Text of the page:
Last week news spread about the release of Family Christian’s edifi, which is being billed as the world’s first Christian multimedia tablet.

Okay, I know what you’re thinking. At least I know what you should be thinking. What exactly makes a multimedia tablet “Christian?” There are a number of denomination-specific punch lines that come to mind, but I’ll leave those to your imagination. And, in fairness, I should note that I have not been able to find the notion of a “Christian tablet” linked back directly to the company or its representatives.

edifi-christian-tabletThat said, it is certainly clear that the edifi tablet is being marketed as a tablet specifically designed for Christians. According to the technology supervisor at Family Christian with the Bunyan-esque name, Brian Honorable, “It goes along with our mission: trying to get people closer to God … through a tablet.” Mr. Honorable also added, “We definitely had to tailor it to our customers.” Presumably, Christians.

So perhaps the question should then be, what makes a multimedia tablet Christian-friendly? To answer this question, we should see if any of the tablet’s features distinguish the edifi from its, dare I say, secular competitors.

Examining the technical specifications won’t get us very far. The tablet is a rebranded Cydle Multipad M7 manufactured by a South Korean company without the benefit of any divinely inspired design documents (so far as we know). If we look to the tablet’s software we get marginally closer. Family Christian’s website identifies four “family-friendly” features: the pre-loaded Family Christian Reader app (with five free Christian titles included), Safe Search Wi-Fi web browsing, 27 Bible translations, and Christian internet radio. 

In truth, this doesn’t get us much further. It would seem that all these features could be had on any other tablet by downloading a similar set of apps. For arguments sake, even if these apps were unique to the edifi, it would still be worth asking in what sense these rendered the tablet Christian, or even particularly amenable to Christians. More importantly, it points out a particular deficiency in the manner Christians typically think about media technology.

Generally speaking, Christians tend to be focused on content. Notice the emphasis of the edifi tablet: blocking out harmful content and delivering safe content. If the content is thus sanctified, so is the medium (in this case the tablet). The same thinking stands behind the deployment of Christian fiction, Christian radio, Christian television, etc. The medium is indifferent, the content makes all the difference.

Content is important, of course. That should go without saying. Focusing exclusively on content, however, does not go far enough. This is because the regular use of a particular medium will have consequences that are independent of its content.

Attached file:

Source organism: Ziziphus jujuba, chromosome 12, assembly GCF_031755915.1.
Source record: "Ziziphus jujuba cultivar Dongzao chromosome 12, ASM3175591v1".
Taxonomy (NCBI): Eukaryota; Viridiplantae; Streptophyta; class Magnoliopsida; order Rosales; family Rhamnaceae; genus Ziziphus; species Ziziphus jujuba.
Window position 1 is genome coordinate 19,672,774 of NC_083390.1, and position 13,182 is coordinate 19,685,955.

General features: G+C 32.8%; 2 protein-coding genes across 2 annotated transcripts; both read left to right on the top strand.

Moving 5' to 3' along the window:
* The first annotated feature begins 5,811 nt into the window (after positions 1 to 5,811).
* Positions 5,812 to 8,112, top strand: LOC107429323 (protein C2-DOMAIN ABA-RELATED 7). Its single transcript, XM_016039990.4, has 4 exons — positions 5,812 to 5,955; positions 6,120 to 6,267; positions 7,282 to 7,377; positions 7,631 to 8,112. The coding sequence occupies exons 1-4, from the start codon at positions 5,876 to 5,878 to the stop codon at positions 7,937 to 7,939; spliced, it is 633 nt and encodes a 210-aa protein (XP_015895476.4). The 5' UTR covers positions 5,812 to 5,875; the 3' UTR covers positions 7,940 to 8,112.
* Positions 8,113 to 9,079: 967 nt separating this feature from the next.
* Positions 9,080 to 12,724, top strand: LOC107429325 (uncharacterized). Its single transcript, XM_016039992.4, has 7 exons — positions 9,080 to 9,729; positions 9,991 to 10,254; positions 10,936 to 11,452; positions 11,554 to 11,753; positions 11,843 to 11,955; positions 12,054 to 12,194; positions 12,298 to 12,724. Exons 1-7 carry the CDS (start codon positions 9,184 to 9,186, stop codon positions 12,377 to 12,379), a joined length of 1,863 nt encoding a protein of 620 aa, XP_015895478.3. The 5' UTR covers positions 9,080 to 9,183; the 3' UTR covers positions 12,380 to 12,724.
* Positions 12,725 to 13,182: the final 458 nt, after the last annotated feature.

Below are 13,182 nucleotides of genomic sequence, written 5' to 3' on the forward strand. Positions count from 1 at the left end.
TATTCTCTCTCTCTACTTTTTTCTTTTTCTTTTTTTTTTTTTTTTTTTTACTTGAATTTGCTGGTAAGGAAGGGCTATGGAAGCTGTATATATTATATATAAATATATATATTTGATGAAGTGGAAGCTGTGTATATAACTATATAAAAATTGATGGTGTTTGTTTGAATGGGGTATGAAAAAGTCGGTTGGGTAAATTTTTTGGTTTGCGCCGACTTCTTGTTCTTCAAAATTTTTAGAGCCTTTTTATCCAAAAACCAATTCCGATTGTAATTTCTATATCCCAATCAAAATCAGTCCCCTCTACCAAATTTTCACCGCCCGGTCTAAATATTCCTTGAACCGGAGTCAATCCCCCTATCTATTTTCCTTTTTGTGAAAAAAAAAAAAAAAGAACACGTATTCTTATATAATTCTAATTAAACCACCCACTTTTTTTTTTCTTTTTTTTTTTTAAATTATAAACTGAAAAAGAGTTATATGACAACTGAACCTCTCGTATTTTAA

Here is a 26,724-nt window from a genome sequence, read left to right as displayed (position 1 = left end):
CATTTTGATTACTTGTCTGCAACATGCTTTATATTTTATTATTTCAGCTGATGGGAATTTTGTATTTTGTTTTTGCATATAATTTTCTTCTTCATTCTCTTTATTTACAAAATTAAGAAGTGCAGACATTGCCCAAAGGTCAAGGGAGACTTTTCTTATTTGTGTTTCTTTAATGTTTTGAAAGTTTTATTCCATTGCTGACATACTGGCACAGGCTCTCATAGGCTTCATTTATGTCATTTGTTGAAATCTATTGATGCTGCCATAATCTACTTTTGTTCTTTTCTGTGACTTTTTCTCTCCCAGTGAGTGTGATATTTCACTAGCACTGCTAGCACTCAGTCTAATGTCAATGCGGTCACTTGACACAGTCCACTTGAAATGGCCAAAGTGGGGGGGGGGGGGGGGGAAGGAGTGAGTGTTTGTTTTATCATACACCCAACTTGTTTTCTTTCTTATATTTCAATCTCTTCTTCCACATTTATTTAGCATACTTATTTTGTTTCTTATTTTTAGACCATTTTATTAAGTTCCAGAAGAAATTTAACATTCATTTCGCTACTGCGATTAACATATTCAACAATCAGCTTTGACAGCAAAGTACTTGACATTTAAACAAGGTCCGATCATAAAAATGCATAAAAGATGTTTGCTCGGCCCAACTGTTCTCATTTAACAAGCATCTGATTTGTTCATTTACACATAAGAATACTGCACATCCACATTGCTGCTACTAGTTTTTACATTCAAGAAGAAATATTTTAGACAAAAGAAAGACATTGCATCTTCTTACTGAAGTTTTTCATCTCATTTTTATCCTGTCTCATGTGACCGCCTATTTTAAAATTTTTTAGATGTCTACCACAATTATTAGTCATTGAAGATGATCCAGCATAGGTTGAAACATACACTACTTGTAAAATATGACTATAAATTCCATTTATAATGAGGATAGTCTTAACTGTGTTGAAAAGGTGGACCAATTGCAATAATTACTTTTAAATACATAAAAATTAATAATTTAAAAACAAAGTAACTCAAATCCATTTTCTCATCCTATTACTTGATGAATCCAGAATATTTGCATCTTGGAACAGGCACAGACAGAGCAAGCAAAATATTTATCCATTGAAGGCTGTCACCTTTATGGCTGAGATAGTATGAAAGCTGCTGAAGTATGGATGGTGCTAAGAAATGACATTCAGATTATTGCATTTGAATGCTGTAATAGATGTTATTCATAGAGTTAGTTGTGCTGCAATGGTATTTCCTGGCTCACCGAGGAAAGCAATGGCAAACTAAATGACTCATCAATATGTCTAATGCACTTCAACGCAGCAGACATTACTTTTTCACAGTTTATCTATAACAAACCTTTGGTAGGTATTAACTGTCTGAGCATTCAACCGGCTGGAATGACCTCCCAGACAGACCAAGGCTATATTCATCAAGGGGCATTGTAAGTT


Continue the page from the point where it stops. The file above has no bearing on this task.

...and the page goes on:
Media theorist Marshall McLuhan, best known for announcing that “the medium is the message,” put it this way:

“Our conventional response to all media, namely that it is how they are used that counts is the numb stance of the technological idiot.  For the ‘content’ of a medium is like the juicy piece of meat carried by the burglar to distract the watchdog of the mind.”

McLuhan understood that media have a way of inculcating certain habits of mind and heart regardless of the content they are used to access. Here is an example to consider. If you are of a certain age, you remember the days of the Pentium I processor and the 56k modem. At the time, we were mesmerized by what this now relatively primitive technology allowed our home computers to do. As a thought experiment, try to imagine what it would feel like to go back to these now. What would it feel like to use a computer straight out of the mid 1990s?

I’m guessing you’re thinking that you might rather not use the computer at all rather than deal with what would be painfully slow processes. In fact, by just imagining the scenario, you might be getting a bit anxious and antsy. That feeling is not insignificant. Our sensibilities have been habituated to a rate of speed that would render working with a mid-90s computer intolerable. Now ask yourself what difference content made to this development in what amounts to our capacity for patience?

The answer — none. You could have spent the last 15 years evangelizing online and reading Christian content on Christian websites, or you could have spent that time in countless less edifying, more nefarious activities. Either way your capacity for patience would’ve been affected. You would be just as annoyed by a slow loading page either way.